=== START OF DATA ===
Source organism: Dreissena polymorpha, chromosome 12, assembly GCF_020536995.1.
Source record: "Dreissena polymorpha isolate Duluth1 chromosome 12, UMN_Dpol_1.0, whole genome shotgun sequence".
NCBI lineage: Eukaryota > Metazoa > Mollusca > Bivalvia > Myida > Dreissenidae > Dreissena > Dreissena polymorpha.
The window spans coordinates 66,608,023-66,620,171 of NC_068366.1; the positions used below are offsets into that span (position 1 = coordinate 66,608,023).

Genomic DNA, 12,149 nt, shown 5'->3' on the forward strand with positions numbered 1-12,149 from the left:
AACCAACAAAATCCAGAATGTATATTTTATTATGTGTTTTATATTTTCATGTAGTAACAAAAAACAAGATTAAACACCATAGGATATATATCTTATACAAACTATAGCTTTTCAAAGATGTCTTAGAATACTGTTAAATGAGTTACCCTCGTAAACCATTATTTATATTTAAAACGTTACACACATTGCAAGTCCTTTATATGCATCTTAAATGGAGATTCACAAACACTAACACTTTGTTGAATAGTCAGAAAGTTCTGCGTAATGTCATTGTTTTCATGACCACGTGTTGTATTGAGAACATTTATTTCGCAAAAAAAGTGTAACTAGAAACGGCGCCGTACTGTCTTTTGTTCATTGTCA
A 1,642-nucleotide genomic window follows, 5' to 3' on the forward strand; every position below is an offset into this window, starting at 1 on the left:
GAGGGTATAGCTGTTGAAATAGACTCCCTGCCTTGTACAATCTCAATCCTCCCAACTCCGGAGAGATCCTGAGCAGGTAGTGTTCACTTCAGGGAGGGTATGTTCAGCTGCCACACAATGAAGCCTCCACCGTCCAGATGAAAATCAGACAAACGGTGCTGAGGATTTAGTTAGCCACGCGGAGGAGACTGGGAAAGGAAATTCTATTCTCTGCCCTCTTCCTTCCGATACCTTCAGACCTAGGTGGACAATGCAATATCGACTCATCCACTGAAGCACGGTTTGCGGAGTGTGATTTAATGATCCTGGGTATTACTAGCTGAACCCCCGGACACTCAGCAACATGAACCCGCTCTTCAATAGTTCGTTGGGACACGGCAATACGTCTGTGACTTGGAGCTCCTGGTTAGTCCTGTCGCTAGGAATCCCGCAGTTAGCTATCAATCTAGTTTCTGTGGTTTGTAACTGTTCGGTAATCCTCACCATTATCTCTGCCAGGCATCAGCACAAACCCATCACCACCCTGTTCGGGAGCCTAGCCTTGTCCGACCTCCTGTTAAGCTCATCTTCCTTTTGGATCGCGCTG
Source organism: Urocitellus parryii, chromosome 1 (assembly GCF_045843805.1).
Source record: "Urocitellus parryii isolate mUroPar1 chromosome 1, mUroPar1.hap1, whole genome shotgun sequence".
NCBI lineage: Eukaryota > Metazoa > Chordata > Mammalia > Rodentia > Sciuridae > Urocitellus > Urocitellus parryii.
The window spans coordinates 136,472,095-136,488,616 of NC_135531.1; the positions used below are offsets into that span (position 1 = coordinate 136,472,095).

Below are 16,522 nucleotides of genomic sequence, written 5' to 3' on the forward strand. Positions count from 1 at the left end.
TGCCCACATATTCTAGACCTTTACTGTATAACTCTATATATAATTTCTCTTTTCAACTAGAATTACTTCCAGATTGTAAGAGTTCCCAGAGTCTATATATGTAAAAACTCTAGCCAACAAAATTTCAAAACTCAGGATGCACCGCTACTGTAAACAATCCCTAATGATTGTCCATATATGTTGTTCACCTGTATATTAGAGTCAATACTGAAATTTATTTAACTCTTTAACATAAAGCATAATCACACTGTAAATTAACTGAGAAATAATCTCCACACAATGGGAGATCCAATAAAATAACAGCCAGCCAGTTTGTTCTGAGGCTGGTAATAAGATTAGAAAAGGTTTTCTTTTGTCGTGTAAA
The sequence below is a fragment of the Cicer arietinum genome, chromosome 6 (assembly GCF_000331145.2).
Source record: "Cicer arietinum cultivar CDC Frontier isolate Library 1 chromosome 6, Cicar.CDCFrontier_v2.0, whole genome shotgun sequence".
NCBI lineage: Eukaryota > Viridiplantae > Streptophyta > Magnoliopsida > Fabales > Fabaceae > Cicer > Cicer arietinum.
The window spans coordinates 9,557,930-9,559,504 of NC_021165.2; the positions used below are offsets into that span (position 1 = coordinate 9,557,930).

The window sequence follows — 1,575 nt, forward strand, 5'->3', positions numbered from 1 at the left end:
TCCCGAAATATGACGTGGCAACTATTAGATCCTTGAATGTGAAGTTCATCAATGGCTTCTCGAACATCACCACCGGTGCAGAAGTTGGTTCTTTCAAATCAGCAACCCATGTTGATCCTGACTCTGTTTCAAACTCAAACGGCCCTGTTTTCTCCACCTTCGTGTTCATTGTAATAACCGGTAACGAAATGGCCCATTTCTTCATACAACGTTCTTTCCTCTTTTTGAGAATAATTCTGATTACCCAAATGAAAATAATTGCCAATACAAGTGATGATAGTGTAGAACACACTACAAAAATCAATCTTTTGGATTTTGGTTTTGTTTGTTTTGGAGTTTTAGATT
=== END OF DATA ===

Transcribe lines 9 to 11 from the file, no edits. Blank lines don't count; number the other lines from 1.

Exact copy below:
Source organism: Urocitellus parryii, chromosome 1 (assembly GCF_045843805.1).
Source record: "Urocitellus parryii isolate mUroPar1 chromosome 1, mUroPar1.hap1, whole genome shotgun sequence".
NCBI lineage: Eukaryota > Metazoa > Chordata > Mammalia > Rodentia > Sciuridae > Urocitellus > Urocitellus parryii.